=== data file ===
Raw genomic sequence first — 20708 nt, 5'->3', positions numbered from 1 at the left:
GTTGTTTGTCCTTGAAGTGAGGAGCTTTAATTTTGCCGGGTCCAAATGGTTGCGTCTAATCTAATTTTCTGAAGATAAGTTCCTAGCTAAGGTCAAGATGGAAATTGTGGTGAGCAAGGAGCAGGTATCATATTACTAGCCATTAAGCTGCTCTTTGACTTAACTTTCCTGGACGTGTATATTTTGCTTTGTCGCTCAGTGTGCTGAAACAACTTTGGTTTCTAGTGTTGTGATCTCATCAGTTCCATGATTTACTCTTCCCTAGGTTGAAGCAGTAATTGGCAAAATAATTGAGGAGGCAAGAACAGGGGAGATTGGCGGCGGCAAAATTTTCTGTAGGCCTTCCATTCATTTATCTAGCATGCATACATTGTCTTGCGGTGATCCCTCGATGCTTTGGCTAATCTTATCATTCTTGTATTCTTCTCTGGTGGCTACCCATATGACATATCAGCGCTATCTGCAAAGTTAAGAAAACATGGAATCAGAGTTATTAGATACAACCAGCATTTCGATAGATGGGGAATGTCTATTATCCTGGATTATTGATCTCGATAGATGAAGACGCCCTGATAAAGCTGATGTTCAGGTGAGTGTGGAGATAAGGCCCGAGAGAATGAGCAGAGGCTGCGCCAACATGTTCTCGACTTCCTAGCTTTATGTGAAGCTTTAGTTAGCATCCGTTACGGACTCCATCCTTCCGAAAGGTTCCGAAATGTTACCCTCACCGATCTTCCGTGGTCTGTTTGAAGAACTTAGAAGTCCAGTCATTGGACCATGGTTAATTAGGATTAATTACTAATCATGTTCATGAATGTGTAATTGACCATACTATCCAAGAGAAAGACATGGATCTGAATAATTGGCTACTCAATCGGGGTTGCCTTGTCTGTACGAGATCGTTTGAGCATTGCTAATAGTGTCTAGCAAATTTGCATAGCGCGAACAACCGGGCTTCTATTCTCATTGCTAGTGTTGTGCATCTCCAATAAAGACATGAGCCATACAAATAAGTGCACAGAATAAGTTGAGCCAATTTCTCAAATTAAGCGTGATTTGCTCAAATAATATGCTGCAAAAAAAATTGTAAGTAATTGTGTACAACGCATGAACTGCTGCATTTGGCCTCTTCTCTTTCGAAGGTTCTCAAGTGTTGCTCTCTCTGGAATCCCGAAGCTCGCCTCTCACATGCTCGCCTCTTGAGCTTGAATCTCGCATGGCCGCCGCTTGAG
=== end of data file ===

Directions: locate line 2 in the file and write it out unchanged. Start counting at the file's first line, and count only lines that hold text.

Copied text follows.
GTTGTTTGTCCTTGAAGTGAGGAGCTTTAATTTTGCCGGGTCCAAATGGTTGCGTCTAATCTAATTTTCTGAAGATAAGTTCCTAGCTAAGGTCAAGATGGAAATTGTGGTGAGCAAGGAGCAGGTATCATATTACTAGCCATTAAGCTGCTCTTTGACTTAACTTTCCTGGACGTGTATATTTTGCTTTGTCGCTCAGTGTGCTGAAACAACTTTGGTTTCTAGTGTTGTGATCTCATCAGTTCCATGATTTACTCTTCCCTAGGTTGAAGCAGTAATTGGCAAAATAATTGAGGAGGCAAGAACAGGGGAGATTGGCGGCGGCAAAATTTTCTGTAGGCCTTCCATTCATTTATCTAGCATGCATACATTGTCTTGCGGTGATCCCTCGATGCTTTGGCTAATCTTATCATTCTTGTATTCTTCTCTGGTGGCTACCCATATGACATATCAGCGCTATCTGCAAAGTTAAGAAAACATGGAATCAGAGTTATTAGATACAACCAGCATTTCGATAGATGGGGAATGTCTATTATCCTGGATTATTGATCTCGATAGATGAAGACGCCCTGATAAAGCTGATGTTCAGGTGAGTGTGGAGATAAGGCCCGAGAGAATGAGCAGAGGCTGCGCCAACATGTTCTCGACTTCCTAGCTTTATGTGAAGCTTTAGTTAGCATCCGTTACGGACTCCATCCTTCCGAAAGGTTCCGAAATGTTACCCTCACCGATCTTCCGTGGTCTGTTTGAAGAACTTAGAAGTCCAGTCATTGGACCATGGTTAATTAGGATTAATTACTAATCATGTTCATGAATGTGTAATTGACCATACTATCCAAGAGAAAGACATGGATCTGAATAATTGGCTACTCAATCGGGGTTGCCTTGTCTGTACGAGATCGTTTGAGCATTGCTAATAGTGTCTAGCAAATTTGCATAGCGCGAACAACCGGGCTTCTATTCTCATTGCTAGTGTTGTGCATCTCCAATAAAGACATGAGCCATACAAATAAGTGCACAGAATAAGTTGAGCCAATTTCTCAAATTAAGCGTGATTTGCTCAAATAATATGCTGCAAAAAAAATTGTAAGTAATTGTGTACAACGCATGAACTGCTGCATTTGGCCTCTTCTCTTTCGAAGGTTCTCAAGTGTTGCTCTCTCTGGAATCCCGAAGCTCGCCTCTCACATGCTCGCCTCTTGAGCTTGAATCTCGCATGGCCGCCGCTTGAG